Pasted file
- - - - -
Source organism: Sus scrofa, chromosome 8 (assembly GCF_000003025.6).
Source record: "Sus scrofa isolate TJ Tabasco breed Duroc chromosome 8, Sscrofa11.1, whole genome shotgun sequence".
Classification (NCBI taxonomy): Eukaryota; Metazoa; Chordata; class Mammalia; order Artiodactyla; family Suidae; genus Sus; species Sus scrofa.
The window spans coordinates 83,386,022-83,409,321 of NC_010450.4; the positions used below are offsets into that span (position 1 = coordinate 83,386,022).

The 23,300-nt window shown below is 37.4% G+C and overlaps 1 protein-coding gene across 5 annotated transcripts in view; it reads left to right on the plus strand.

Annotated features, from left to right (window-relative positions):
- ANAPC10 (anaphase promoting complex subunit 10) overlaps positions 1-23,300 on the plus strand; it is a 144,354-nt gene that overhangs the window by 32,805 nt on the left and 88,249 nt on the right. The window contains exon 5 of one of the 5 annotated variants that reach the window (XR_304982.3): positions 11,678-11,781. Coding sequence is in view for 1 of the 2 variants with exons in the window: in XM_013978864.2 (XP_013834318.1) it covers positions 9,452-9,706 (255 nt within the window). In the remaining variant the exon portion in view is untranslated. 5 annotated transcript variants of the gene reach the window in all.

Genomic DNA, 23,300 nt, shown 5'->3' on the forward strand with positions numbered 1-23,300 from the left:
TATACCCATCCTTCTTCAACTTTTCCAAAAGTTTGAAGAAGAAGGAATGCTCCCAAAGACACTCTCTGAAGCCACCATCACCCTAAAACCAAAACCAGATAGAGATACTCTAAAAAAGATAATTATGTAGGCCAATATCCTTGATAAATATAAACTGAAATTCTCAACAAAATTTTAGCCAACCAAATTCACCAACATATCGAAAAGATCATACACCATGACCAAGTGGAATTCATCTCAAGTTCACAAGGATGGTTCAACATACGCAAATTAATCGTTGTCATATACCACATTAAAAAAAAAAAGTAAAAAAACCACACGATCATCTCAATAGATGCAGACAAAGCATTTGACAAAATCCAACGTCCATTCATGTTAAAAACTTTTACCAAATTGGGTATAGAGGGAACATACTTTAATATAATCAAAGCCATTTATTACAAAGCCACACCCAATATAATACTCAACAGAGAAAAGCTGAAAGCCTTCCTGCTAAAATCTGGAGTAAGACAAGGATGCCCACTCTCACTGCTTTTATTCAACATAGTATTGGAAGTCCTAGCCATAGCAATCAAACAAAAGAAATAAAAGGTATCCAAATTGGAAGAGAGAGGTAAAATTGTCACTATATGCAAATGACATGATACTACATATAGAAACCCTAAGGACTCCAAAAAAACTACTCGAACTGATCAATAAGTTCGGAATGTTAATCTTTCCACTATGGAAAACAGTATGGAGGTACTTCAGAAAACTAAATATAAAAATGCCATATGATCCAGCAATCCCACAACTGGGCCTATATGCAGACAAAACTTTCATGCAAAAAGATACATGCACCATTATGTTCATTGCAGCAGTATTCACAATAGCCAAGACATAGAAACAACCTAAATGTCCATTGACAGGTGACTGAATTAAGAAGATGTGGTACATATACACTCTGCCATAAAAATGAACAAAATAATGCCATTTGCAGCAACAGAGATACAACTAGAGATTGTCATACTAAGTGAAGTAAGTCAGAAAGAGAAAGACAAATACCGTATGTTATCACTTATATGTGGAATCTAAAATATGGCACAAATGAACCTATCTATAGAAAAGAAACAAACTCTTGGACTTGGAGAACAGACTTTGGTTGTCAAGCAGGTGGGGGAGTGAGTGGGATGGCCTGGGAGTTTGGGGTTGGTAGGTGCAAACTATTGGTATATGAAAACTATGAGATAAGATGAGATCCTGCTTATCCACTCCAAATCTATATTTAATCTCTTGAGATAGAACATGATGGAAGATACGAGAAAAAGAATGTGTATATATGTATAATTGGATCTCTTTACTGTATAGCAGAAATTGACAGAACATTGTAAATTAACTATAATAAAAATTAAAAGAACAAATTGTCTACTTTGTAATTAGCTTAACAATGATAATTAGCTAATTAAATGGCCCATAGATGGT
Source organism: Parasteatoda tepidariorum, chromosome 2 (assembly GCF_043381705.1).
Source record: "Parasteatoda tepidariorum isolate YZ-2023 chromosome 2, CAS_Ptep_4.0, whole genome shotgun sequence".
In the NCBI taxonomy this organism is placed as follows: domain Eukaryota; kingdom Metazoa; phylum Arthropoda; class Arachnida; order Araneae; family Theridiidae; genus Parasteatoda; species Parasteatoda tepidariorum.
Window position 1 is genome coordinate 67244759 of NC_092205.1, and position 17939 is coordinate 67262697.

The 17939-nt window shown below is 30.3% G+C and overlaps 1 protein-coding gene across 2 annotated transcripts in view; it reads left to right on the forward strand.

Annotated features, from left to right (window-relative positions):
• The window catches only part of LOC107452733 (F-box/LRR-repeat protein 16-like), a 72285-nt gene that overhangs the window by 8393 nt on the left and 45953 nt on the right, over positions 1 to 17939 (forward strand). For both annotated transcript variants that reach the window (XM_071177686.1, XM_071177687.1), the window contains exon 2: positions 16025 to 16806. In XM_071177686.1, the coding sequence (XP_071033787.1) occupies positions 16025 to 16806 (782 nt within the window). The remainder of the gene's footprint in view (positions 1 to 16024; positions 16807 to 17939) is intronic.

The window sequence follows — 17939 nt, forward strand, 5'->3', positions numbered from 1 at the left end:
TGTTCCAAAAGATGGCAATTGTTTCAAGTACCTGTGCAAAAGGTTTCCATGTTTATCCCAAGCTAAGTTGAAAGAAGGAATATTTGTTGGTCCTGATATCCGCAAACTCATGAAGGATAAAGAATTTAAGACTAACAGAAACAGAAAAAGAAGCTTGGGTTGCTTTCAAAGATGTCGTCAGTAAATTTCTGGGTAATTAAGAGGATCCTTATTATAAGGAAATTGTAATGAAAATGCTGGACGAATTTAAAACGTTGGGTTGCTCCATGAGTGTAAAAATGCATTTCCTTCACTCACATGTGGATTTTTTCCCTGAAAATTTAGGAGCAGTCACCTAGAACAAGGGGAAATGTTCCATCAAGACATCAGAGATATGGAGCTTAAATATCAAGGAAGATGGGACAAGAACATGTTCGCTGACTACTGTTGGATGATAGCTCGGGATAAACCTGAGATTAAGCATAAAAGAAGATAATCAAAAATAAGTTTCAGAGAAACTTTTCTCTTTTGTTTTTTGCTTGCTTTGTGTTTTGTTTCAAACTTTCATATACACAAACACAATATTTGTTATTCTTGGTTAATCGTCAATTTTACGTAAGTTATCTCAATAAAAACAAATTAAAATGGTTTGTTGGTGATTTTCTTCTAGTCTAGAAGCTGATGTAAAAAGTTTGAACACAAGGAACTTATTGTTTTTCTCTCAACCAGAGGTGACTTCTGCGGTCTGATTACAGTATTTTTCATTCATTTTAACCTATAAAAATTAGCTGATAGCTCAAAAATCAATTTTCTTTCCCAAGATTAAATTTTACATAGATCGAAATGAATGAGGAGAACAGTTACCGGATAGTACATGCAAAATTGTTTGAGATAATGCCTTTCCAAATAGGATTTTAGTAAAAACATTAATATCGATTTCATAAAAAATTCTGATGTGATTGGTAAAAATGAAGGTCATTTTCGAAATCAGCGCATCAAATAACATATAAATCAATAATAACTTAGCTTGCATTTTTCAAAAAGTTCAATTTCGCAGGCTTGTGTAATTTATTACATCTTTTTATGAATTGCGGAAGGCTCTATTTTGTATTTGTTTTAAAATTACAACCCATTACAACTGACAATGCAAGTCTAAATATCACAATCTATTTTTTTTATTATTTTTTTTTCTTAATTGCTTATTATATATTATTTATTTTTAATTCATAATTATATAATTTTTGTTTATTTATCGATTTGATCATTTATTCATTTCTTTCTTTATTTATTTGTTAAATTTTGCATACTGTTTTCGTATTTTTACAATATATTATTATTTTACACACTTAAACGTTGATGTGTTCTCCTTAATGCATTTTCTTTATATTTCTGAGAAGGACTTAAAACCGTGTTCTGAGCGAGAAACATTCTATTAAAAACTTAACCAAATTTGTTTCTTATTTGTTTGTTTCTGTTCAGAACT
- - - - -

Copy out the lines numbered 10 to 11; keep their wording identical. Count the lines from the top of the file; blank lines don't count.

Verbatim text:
Source organism: Parasteatoda tepidariorum, chromosome 2 (assembly GCF_043381705.1).
Source record: "Parasteatoda tepidariorum isolate YZ-2023 chromosome 2, CAS_Ptep_4.0, whole genome shotgun sequence".